President Obama's proposed Fiscal Year 2017 budget maintains funding for fatherhood and healthy marriage grants at $150 million. That's good news for community-based organizations across the country that have committed to improving child well-being by starting or expanding their programs to include serving fathers.
Fortunately, there's even more good news in the President's proposed budget for efforts to strengthen families by increasing the involvement of fathers in children's lives. For the past decade or so, community-based organizations and local and state governments have used other sources of federal funds--distributed through DHHS and other federal agencies--to serve fathers. The President's proposed budget maintains and in some cases increases those funds.
The sources include:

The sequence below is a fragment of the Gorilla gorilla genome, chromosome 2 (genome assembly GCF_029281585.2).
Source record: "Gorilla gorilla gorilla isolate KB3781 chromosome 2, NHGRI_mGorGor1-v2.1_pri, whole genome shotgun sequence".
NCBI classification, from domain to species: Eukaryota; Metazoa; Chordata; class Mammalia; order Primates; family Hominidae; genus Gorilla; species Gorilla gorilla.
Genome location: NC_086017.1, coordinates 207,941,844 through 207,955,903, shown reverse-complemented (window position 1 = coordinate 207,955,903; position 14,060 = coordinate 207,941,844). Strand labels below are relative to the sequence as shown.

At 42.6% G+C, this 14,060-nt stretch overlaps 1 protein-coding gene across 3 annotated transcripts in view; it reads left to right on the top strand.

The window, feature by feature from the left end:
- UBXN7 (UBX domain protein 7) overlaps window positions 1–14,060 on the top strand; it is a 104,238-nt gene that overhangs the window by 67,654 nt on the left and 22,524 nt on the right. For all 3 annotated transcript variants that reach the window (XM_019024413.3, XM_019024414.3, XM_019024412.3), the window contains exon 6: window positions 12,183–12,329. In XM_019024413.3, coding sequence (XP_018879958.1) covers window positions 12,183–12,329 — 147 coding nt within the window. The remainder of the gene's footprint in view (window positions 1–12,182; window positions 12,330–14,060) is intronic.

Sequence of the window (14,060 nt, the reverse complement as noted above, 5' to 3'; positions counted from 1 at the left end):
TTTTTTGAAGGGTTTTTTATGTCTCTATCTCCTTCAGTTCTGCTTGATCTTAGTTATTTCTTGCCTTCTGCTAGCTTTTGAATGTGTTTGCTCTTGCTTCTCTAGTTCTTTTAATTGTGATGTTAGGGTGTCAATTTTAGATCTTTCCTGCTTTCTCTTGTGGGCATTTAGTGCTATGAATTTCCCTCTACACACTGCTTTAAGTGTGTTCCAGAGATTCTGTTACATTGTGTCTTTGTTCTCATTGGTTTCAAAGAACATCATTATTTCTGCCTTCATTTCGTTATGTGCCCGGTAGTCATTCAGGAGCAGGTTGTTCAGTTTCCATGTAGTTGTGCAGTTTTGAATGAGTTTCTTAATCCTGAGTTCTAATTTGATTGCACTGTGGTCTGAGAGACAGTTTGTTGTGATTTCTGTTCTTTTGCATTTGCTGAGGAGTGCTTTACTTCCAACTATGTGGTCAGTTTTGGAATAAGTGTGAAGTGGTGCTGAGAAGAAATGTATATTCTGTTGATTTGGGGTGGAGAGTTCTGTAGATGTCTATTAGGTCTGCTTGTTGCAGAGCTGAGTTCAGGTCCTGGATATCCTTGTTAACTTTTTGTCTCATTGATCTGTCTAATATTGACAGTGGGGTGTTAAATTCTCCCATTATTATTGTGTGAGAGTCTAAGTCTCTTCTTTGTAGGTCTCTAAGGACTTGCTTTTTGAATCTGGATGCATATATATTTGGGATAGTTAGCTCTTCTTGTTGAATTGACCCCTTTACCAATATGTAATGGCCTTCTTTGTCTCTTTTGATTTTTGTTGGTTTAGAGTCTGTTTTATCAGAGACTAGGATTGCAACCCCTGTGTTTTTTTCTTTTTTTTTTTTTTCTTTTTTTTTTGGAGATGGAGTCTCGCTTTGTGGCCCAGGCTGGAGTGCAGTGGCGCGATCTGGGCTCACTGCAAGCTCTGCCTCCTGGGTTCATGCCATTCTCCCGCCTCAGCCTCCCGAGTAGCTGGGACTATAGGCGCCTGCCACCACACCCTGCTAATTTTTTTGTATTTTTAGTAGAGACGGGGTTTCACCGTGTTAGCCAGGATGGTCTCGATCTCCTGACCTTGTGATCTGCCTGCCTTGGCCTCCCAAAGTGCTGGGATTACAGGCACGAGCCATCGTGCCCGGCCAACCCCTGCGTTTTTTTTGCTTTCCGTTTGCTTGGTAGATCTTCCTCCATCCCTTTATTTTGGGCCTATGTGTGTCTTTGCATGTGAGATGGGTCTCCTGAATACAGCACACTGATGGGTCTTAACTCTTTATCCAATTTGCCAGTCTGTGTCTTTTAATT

- Temporary Assistance for Needy Families ($16.7 billion via DHHS)
- Children and Family Services Programs, which includes Head Start, Early Head Start, and some child welfare services ($11.7 billion via DHHS)
- Promoting Safe and Stable Families, which includes some child welfare services ($583 million via DHHS)
- Child Support Enforcement and Family Support Programs ($4.5 billion via DHHS)
- Maternal Infant Early Childhood Home Visiting Program ($400 million via DHHS)
- Second Chance Act Program ($100 million via the U.S. Department of Justice)
- Juvenile Justice Programs ($333.4 million via the U.S. Department of Justice)
- Training and Employment Services ($4.6 billion via the U.S. Department of Labor)
- Special Supplemental Nutrition Program for Women, Infants, and Children ($40 million via the U.S. Department of Agriculture)
Community-based organizations and local and state governments are not limited to using federal funds specifically designated for fatherhood programs in their efforts to increase the proportion of involved, responsible, committed fathers. Because they can use so many sources of federal funding to serve fathers--and have been able to for many years--the federal government continues to provide critical support for this vital work.
Have you thought about how your agency and its services might be a good fit for different sources of federal funding available to serve fathers?